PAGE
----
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Biosynthesis of Peptide Hormones Derived from Precursor Sequences

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The release of hormones is subject to a complex and finely tuned regulation system. The biosynthesis plays a key role by specifically converting the prohormone precursor into its biological active product(s). A family of mammalian proteases could be identified to be responsible for the endoproteolytic processing. These subtilisin / kexin-like prohormone convertases (PC) recognize their substrates at single or pairs of basic residues with a high substrate specificity. The so far known seven members include PC1 / 3, PC2, furin / PACE, PACE4, PC4, PC5 / 6 and PC7 / SPC7 / LPC / PC8. PC1 / 3 and PC2 are the most important enzymes for the processing of prohormones, whereas furin is the only one that causes lethality in knock-out models. Tissuespecific co-localization of the prohormone and the PC as well as distinct characteristics of both, like the secondary structures, determine the possible conversion processes. Identification of such determinants implies a great potential for the development of novel drug targets. To obtain sufficient amounts for the in vitro characterization of prohormones, chemical and recombinant synthesis methods have been developed. Application of expressed protein ligation lead to the semisynthesis of the first chemically modified analogs of a full-length proneurohormone (pro-neuropeptide Y). Structural analyses mainly on peptides of the prooxytocin / neurophysin system and on prosomatostatin highlighted the importance of flexible turn or loop structures adjacent to the cleavage site for the specific substrate-enzyme active site interaction. Prohormones and their processing show multiple functions. Therapeutic application including PC inhibitors is very promising for the treatment of disorders like cancer.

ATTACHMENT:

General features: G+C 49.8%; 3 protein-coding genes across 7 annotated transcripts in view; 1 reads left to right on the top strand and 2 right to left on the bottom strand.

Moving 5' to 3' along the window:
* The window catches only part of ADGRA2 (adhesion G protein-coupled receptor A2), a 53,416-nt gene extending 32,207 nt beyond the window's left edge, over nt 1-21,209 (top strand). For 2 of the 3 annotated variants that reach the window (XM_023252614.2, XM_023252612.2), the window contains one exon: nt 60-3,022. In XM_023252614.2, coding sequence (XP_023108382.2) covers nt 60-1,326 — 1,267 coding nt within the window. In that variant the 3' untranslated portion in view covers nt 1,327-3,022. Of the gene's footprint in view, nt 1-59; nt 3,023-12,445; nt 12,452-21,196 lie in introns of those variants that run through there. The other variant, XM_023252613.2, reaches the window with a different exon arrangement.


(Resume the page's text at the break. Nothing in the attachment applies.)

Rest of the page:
Keywords: chemical modification; expressed protein ligation; hormone biosynthesis; inhibitor; prohormone convertase; recombinant expression; secondary structure; substrate specificity

Document Type: Review Article


Affiliations: Institute of Biochemistry, University of Leipzig, Talstrasse 33, Bruderstr. 34, D-04103 Leipzig, Germany.

Publication date: 2004-10-01

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